Issue Date: August 28, 2017
Clearing the Gulf Coast’s chemicals logjam
The heavy lift vessel Zhen Hua 13 departed from Shanghai last month carrying three new, 120-meter-tall cranes. The big ship should reach its destination on the Houston Ship Channel by early October.
The new cranes are part of a $700 million upgrade project at Barbours Cut, one of the ship channel’s two container terminals. The improvements will allow its wharves to accommodate the larger vessels soon to arrive through the newly expanded Panama Canal and boost container handling capacity by 60%.
Both the expansions and the bigger ships will provide the capacity the port needs to handle the flood of exports that officials are expecting from the Houston area’s new polymer plants.
Cheap, shale-gas-derived feedstocks have induced chemical makers to spend tens of billions of dollars on multiple new plants in the U.S. Around the Gulf Coast, companies will start up 10 ethylene cracker complexes—most complete with plants for derivatives such as polyethylene—within the next few years.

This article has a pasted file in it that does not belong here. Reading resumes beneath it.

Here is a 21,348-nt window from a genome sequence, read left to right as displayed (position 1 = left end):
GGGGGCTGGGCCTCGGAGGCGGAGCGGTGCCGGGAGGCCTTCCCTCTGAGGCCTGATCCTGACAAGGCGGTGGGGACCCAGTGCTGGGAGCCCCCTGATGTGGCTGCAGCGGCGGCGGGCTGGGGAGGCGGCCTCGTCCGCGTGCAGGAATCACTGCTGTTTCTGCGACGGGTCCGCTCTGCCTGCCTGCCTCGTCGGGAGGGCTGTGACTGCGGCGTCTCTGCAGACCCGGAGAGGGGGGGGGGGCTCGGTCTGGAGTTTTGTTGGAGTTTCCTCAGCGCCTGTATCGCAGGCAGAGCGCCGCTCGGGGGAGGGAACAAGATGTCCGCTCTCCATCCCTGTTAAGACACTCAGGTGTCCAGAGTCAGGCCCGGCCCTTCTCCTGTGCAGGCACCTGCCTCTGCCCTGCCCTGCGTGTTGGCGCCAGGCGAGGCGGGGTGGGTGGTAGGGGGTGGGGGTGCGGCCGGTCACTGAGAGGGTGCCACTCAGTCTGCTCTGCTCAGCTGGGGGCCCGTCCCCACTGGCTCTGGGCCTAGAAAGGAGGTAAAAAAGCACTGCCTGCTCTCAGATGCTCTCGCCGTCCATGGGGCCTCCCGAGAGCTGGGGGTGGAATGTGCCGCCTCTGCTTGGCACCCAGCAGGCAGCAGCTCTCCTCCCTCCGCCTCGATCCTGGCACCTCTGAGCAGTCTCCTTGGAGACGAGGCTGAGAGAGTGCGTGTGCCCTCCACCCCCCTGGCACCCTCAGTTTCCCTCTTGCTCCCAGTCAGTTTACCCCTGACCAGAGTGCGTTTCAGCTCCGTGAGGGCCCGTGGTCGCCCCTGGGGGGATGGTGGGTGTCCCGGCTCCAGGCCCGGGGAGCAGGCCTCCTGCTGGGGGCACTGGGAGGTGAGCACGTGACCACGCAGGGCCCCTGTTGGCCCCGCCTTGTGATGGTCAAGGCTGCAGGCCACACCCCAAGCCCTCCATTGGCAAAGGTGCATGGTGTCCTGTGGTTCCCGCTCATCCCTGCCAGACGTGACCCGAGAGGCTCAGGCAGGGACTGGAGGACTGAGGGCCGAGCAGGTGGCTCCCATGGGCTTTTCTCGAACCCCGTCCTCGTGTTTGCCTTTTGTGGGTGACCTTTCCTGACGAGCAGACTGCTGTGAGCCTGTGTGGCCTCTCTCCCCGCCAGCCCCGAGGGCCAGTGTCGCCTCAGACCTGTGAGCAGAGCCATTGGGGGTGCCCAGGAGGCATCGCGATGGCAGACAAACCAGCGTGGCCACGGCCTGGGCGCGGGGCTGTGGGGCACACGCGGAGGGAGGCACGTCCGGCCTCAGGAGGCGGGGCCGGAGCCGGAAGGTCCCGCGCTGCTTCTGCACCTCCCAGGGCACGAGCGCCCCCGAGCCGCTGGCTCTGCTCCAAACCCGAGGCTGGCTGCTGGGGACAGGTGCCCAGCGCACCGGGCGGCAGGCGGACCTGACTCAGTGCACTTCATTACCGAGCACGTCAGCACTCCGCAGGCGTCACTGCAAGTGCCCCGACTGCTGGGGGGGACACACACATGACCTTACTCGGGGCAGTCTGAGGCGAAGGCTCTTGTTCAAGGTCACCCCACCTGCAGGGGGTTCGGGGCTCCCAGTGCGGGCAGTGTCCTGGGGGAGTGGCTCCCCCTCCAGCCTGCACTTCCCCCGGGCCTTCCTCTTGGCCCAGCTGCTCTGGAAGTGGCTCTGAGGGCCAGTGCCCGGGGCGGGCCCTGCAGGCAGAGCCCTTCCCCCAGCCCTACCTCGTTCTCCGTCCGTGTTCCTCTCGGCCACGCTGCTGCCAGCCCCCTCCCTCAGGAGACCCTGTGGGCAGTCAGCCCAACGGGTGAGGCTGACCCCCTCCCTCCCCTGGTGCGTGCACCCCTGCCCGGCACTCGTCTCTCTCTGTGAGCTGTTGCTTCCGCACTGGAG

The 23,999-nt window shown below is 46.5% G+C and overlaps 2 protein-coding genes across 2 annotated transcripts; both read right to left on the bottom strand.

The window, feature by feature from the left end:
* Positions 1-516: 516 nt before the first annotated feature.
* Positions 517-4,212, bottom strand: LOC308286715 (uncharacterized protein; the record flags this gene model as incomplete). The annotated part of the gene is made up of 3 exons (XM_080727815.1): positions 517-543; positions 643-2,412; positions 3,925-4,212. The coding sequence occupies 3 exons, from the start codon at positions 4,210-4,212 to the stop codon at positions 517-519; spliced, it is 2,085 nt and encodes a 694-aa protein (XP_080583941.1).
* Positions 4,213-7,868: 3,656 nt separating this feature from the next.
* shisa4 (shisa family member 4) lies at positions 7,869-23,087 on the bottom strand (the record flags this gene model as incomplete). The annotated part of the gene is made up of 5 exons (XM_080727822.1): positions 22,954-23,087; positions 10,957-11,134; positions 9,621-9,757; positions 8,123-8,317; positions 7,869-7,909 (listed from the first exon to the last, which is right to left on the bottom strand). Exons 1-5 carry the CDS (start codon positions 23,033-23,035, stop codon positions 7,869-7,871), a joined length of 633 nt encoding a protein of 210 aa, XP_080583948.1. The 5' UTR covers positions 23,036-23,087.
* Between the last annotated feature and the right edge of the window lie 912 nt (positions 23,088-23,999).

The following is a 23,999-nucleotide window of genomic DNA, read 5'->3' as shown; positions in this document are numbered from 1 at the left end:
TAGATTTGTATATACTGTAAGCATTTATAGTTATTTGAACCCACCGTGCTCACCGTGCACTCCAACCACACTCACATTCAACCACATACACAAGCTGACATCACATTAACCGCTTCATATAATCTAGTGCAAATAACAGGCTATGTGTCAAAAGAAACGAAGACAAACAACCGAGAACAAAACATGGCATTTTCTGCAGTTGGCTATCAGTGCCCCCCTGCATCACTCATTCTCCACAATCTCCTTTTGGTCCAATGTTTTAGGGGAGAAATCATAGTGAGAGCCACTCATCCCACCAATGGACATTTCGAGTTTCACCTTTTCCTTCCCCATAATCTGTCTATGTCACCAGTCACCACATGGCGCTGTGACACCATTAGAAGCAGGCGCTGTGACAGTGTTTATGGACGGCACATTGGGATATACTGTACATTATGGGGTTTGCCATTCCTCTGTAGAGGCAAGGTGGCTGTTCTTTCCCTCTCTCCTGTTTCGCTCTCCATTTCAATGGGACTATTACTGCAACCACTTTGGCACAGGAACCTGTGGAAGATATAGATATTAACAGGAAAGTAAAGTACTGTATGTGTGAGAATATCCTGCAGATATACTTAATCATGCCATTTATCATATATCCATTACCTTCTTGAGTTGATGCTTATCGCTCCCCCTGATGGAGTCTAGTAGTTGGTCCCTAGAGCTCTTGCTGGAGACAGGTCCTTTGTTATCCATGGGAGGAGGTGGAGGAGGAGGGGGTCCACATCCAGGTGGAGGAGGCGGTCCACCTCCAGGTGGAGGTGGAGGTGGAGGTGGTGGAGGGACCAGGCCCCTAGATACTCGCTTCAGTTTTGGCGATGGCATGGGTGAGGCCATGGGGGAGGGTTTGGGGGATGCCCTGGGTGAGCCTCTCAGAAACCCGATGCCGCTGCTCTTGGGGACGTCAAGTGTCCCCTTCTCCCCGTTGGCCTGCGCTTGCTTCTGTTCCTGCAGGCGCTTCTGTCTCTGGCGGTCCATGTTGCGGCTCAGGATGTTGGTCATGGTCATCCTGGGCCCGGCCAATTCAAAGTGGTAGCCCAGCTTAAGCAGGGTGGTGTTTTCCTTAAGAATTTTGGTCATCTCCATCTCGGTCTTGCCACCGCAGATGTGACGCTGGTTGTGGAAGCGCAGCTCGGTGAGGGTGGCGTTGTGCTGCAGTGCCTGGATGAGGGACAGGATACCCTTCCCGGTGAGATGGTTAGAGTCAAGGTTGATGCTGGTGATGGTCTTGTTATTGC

A few projects, among the largest of the coming wave, are starting up already. Major players Dow Chemical, Chevron Phillips Chemical, and ExxonMobil Chemical are all commissioning polyethylene plants in Texas.
With the buildup at hand, chemical company logistics managers are concerned about whether the region’s port, rail, and truck transportation systems will be able to handle the flood of resins that will leave the country through the Gulf Coast. They are working on strategies to use local ports as effectively as they can—and on contingency plans to circumvent the entire region if they need to.